That’s the coach on the field that the Bucs were happy to add when they jumped to sign the player. At $25 million, that’s a slick two-for-one deal.


Tom Brady greets Chase Young. (Photo by Rob Carr/Getty Images)

Rookie Chase Young drew some attention upon himself when he hopped off the field after a Week 17 win and declared that he wanted Tom Brady. During the week leading up to the game, he stood by what he said, saying that he loves competing against the best, so a date with the GOAT is exactly what he wanted.

Once the game began, Young made sure to let Brady know that this was no Anthony Smith type of call-out and was instead a sign of respect.

Young: “Can I shake your hand?”

Brady: “Hey, baby. What’s up, Chase?”

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Young: “Hey that’s all respect.”

Brady: “Hey, you too, baby.”

Young: “It’s all respect.”

Brady: “It’s all good.”

Young: “It’s all love. You know I love to play the game.”

Brady: “It’s all good. I know.”

As he’s gotten older, Brady’s made a point out of showing his respect for the next generation of NFL stars. That moment right there was merely the latest example.


Tom Brady congratulates wide Antonio Brown. (Photo by Rob Carr/Getty Images)

In addition to quarterbacking the Bucs, part of Brady’s job and life responsibilities this year have included keeping Antonio Brown on track. That’s a tall task, but there have been no incidents thus far.

And after Brady hit Brown for the game’s first touchdown, the quarterback trotted into the end zone and immediately tried to to get the receiver’s focus on the next play to be made.

“How you like that, baby?” Brady asked Brown, before shifting gears. “Let’s get another one!”

While jogging off the field, Brady also threw some praise at Tristan Wirfs for the blocking on that play.


Tom Brady has thrown 75 touchdowns in the playoffs. Nobody else has ever thrown 70. Or 60. Or 50.

Joe Montana ranks second all time with 45 touchdowns, and it feels safe to say that Brady’s spot atop the mountain is secure for a very, very, very long time. (Among active chasers of Brady’s record are 37-year-old Aaron Rodgers with 40, 42-year-old Drew Brees with 36, 38-year-old Ben Roethlisberger with 34, and 32-year-old Russell Wilson with 25. None of them are catching Brady. The 25-year-old Patrick Mahomes has a chance, of course, but he’s still at 13 in his young career.)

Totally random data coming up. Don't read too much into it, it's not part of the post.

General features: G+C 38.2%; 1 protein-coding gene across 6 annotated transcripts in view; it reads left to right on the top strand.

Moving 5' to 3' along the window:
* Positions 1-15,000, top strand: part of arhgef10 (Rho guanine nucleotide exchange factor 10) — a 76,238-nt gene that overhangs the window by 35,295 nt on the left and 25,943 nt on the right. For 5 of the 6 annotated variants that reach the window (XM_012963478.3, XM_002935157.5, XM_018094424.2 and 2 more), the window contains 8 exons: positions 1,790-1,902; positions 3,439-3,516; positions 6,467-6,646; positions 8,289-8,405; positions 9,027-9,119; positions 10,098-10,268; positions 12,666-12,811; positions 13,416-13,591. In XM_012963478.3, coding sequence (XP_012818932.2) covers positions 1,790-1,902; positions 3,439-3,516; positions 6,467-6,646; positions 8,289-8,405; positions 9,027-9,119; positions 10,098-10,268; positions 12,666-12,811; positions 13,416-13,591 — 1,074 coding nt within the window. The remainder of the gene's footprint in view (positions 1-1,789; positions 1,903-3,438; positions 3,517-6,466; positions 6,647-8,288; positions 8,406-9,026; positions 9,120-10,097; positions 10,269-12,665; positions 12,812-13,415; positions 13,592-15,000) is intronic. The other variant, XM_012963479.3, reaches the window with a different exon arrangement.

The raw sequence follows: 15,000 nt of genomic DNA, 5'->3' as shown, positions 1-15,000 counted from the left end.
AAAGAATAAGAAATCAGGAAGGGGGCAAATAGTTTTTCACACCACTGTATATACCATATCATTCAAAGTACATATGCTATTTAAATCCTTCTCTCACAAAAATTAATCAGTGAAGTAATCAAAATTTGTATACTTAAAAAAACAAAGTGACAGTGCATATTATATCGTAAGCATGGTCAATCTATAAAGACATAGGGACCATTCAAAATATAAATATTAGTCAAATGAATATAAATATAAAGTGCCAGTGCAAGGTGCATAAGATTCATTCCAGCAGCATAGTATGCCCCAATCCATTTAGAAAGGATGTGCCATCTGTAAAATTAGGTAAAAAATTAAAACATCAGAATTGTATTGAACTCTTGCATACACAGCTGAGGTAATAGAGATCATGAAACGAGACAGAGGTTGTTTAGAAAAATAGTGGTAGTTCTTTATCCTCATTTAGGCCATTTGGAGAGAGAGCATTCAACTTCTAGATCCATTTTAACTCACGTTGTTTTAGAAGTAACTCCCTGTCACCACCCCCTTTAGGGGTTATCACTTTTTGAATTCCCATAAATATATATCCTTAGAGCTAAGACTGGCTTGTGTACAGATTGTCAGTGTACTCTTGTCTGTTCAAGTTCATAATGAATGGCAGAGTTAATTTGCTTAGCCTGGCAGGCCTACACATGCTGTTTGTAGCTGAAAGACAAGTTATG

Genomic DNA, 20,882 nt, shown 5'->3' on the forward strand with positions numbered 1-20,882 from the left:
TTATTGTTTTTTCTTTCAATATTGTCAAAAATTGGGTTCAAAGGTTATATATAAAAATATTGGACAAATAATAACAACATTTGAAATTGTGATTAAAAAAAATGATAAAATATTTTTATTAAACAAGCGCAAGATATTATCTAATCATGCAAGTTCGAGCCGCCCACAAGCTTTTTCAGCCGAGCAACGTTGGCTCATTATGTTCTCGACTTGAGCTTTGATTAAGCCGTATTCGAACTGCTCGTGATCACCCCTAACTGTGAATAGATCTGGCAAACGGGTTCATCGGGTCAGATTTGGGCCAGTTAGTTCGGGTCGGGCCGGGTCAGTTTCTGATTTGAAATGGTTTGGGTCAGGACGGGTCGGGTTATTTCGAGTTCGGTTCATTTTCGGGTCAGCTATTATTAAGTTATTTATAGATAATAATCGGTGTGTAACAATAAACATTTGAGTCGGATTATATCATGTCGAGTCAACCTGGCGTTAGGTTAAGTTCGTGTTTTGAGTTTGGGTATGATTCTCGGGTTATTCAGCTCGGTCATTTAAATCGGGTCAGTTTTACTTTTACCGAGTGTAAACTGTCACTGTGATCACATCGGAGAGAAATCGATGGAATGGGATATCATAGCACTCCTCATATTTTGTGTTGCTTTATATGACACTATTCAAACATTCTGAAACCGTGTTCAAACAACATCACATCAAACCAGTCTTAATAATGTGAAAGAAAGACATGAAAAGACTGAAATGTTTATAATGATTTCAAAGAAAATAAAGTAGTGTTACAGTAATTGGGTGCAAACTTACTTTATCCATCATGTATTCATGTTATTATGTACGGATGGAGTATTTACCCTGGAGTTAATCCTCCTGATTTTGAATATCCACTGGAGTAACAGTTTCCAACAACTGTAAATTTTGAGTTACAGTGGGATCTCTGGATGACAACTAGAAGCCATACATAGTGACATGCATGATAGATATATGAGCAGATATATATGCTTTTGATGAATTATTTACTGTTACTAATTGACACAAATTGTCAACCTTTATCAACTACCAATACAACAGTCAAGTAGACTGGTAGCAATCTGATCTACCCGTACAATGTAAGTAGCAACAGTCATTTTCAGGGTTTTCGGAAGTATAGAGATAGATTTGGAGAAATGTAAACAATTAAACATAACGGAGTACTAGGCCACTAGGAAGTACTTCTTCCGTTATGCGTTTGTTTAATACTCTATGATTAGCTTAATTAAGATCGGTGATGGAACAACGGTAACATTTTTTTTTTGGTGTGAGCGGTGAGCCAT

That is to say, Brady often acts like he’s been there before, because he has been there before. More than anyone else. Ten times over.

And his reaction to throwing a touchdown to Chris Godwin showed that sometimes, Brady can seem like a football killing machine, sent from the future to destroy opponents. (Terminator 7: Brady’s Back would make some money at the box office, no doubt.)

Tom Brady touchdown pass to Chris Godwin (GIF from

“Nice job, CG,” Brady muttered to himself with no emotion after throwing the TD to stretch Tampa’a lead to eight points. “Way to go. Nice job, CG.”

It wasn’t a celebration so much as it was the best quarterback of all time doing exactly what he felt he should have been doing.


Tom Brady congratulates Leonard Fournette. (Photo by Patrick Smith/Getty Images)

While his stoicism stood out on that touchdown pass, his emotion exploded after Leonard Fournette’s fourth-quarter touchdown run, which gave Tampa a 12-point lead.


The video ended on a nice note, with Brady greeting Alex Smith at midfield after the game. Smith was the comeback story of the year, as he returned from a gruesome injury that almost killed him and almost cost him his leg.

While Smith was unable to play in this game due to a calf injury, Brady made sure to seek out Smith after the game.

“Hey. I’m so [bleeping] proud of you, bro,” Brady said to Smith. “You’re [bleeping] unbelievable, you know that? You’re a [bleeping] inspiration. … You’re unbelievable. Always here if you need me.”

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You can email Michael Hurley or find him on Twitter @michaelFhurley.